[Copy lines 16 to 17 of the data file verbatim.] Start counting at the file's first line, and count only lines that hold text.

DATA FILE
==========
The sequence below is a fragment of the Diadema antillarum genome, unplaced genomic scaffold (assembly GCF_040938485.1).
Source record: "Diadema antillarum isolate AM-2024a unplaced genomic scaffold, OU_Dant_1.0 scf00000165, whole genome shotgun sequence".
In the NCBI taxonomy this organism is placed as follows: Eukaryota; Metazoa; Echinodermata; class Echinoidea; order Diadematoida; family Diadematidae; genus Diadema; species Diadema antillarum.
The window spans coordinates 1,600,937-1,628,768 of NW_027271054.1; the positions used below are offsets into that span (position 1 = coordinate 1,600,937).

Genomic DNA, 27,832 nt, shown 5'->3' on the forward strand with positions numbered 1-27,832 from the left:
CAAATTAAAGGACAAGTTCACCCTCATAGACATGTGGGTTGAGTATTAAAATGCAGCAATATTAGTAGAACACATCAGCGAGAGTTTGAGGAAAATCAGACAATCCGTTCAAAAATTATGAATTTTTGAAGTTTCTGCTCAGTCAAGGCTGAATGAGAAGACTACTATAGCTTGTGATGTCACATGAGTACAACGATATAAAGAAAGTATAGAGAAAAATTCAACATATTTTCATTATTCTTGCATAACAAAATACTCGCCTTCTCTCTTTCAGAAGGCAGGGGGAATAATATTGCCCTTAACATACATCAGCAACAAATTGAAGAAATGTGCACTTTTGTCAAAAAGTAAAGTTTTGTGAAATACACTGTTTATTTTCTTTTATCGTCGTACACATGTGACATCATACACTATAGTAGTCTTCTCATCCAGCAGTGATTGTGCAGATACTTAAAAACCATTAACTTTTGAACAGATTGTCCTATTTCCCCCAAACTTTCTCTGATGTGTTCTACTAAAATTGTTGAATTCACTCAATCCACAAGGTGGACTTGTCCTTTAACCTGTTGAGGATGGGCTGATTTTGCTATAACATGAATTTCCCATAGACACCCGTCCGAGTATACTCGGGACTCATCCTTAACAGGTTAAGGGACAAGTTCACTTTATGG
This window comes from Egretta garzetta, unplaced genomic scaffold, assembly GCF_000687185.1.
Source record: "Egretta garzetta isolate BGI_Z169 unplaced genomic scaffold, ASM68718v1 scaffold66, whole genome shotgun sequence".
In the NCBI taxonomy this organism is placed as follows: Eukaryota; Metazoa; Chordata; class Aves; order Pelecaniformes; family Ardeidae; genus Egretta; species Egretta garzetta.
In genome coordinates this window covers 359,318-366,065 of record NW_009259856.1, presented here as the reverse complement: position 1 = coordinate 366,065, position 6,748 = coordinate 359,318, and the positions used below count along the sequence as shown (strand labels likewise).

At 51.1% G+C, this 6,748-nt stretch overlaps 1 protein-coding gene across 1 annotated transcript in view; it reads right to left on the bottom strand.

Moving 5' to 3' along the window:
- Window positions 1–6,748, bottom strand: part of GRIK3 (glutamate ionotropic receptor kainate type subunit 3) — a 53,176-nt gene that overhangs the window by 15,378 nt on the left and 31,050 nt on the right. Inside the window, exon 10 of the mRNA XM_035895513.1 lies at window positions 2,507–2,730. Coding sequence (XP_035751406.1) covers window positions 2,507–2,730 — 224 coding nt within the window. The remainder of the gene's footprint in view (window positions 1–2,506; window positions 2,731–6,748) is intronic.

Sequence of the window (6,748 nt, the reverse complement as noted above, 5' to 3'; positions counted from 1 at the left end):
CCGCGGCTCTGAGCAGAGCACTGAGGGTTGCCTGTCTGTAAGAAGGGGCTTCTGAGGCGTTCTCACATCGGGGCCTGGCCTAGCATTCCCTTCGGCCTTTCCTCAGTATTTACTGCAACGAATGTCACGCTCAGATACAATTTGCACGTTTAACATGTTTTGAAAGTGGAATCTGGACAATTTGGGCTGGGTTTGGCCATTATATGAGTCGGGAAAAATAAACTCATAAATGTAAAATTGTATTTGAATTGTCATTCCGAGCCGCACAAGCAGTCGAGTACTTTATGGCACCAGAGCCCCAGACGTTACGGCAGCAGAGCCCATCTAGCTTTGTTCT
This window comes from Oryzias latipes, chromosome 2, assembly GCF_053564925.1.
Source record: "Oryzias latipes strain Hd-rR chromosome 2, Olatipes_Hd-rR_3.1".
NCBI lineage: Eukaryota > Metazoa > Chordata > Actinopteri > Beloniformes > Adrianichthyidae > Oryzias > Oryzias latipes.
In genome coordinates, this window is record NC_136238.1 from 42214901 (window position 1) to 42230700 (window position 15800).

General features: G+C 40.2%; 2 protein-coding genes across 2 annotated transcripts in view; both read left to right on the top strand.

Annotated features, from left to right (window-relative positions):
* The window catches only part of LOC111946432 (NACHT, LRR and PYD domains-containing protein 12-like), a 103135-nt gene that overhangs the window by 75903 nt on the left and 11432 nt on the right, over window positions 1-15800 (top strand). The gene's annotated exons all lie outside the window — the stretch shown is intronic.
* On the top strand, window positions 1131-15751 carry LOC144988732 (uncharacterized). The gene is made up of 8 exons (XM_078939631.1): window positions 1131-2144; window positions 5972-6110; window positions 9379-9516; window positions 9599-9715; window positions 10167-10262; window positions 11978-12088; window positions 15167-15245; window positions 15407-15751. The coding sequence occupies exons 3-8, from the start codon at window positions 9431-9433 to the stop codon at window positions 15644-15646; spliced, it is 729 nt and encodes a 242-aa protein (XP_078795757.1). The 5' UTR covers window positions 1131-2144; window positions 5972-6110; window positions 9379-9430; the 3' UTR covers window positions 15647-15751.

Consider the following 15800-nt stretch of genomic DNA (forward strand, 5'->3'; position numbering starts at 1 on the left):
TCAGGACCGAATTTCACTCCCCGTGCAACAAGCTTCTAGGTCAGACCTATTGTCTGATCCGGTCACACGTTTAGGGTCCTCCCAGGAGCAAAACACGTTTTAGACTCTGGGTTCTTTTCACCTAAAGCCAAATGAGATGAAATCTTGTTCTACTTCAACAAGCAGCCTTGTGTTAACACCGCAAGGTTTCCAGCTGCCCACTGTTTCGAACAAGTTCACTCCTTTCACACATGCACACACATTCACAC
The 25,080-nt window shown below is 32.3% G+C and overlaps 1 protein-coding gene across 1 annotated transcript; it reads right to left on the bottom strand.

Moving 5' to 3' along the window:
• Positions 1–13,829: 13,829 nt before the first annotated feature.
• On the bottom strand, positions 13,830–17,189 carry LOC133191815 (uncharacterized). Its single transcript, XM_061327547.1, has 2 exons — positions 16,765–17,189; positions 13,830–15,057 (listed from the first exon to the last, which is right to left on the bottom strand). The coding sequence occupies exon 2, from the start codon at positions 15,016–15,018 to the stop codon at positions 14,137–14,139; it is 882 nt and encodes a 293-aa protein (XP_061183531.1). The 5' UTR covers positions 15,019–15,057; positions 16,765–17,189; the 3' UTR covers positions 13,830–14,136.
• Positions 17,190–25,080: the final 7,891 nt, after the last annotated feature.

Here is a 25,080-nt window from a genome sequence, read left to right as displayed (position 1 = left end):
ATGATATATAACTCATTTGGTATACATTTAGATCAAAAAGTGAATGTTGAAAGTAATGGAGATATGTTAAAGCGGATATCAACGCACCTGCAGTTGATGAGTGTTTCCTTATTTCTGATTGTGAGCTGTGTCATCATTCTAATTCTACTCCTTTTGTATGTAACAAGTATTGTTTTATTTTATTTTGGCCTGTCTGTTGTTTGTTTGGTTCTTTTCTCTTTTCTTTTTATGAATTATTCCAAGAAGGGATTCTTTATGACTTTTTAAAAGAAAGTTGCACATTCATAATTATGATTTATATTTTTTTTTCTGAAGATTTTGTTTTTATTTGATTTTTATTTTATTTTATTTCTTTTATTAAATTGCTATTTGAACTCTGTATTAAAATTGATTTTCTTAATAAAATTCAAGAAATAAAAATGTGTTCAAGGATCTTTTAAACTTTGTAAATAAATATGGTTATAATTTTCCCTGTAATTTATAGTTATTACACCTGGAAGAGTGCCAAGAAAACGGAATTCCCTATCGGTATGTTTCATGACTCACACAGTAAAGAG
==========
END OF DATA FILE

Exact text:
This window comes from Oryzias latipes, chromosome 2, assembly GCF_053564925.1.
Source record: "Oryzias latipes strain Hd-rR chromosome 2, Olatipes_Hd-rR_3.1".